The Green Hornet review by Melissa Orcine - Cinema Paradiso
Director Michel Gondry (‘Eternal Sunshine of the Spotless Mind’, ‘The Science of Sleep’) is known for lo-fi films with an artsy-fartsy heart, so when he was tapped as the director for another film version of ‘The Green Hornet’, it already had mixed reviews. Add to that the casting of Seth Rogen as Britt Reid aka The Green Hornet it seemed the production of this film was set to amuse – and not in a good way.
Hollywood is such a fan of film reboots that it was no surprise that they would do this famous title yet again. Thanks to Bruce Lee as Kato in the short-lived TV series, The Green Hornet has survived becoming a mainstay of pop culture, and this generation gets Chinese actor/popstar Jay Chou as his substitute (a fine choice, anyway.) The appeal of ‘The Green Hornet’ really relies on Kato. From what I saw on re-runs of the TV show, all I ever wanted to see was Bruce Lee. It’s nice for me that the sidekick is the brawn and the brains of the hero-sidekick relationship, but I suppose, that is the point of ‘The Green Hornet’. And the point is driven home well when you have Seth Rogen as Britt Reid/The Green Hornet. ‘The Green Hornet’ is hilarious when you give it a chance and yes, Rogen as the lead/superhero is an acquired taste. The challenge really is on its director Gondry, who has not tackled ‘action’ in terms of car chases, blowing up cars, firing guns, and the chaos that an action film entails. At first I wasn’t sure it was even Gondry directing – he could actually do an action film, but I knew he was going to showcase his style soon enough. And it did show itself and it made me happy.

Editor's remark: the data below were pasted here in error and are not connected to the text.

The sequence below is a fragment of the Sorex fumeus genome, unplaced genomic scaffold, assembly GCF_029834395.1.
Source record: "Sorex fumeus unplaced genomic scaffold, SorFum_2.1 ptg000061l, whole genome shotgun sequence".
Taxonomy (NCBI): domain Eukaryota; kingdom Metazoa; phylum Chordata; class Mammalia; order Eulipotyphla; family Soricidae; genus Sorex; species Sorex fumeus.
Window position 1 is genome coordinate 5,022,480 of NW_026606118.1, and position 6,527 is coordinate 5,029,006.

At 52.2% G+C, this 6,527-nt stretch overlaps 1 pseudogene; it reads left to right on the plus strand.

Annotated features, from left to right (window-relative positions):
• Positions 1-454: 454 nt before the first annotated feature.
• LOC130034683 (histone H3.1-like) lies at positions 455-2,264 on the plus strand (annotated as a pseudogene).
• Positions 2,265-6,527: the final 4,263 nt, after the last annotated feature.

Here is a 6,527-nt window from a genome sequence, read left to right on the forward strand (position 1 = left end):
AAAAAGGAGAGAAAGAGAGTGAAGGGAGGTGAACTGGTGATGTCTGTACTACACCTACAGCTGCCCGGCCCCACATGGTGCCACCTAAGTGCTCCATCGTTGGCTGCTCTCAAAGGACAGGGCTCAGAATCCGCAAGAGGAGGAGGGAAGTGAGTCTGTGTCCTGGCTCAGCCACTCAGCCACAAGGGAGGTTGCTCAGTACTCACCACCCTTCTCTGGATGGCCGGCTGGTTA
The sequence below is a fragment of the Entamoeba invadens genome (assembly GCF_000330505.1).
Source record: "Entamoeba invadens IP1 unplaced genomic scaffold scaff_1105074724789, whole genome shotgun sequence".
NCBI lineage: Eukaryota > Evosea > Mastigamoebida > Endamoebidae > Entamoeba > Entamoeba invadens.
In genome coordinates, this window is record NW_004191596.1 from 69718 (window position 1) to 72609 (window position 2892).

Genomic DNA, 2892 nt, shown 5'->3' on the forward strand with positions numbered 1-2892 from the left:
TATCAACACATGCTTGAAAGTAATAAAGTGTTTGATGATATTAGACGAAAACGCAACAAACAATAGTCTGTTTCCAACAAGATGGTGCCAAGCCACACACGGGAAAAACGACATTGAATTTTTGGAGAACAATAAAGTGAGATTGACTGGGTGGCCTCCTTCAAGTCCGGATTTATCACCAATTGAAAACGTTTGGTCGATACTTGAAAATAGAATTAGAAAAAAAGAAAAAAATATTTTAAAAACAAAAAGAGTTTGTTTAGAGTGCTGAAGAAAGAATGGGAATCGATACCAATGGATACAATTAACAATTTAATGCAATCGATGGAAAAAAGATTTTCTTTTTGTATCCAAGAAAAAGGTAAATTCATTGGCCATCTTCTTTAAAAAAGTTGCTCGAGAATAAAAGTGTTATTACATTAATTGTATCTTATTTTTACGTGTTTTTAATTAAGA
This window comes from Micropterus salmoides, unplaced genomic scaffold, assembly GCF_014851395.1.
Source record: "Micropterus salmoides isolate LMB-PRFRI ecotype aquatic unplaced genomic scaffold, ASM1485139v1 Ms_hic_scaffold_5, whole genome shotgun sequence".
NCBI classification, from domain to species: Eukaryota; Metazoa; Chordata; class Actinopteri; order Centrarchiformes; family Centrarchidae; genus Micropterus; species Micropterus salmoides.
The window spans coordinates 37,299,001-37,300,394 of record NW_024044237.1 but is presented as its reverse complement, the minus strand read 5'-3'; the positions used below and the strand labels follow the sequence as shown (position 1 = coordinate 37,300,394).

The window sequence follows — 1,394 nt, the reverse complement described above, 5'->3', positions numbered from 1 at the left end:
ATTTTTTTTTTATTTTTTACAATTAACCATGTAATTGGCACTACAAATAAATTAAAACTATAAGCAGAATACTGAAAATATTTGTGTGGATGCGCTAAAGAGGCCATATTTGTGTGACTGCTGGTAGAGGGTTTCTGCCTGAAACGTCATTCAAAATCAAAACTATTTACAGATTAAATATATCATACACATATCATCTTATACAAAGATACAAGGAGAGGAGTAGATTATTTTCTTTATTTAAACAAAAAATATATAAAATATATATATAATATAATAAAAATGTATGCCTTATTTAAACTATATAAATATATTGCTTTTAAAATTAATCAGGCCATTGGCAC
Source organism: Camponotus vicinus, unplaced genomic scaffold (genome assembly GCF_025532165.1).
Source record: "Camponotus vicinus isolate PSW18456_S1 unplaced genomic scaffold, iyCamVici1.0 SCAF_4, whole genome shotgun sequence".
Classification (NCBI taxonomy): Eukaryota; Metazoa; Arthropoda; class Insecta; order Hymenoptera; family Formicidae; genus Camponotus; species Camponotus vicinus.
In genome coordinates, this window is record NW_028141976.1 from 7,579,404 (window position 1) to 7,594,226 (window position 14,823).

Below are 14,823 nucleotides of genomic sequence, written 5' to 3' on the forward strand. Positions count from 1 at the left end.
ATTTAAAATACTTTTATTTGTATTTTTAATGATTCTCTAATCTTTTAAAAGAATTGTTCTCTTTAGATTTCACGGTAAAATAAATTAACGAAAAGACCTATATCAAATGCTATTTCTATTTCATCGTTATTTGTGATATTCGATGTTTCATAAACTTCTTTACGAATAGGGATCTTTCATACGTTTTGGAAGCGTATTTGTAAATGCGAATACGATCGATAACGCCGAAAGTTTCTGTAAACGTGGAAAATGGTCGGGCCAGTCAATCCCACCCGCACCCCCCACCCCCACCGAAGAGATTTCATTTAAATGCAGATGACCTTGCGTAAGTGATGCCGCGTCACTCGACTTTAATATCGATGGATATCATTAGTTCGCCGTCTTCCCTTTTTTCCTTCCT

Still, ‘The Green Hornet’ fails to impress; maybe on the second and third viewings you will understand what it wants to be. Honourable mentions go to the pimpin’ of the ride The Black Beauty and Christoph Waltz as the villain being super-effective. Best part, really? Kato. Bruce Lee would be proud.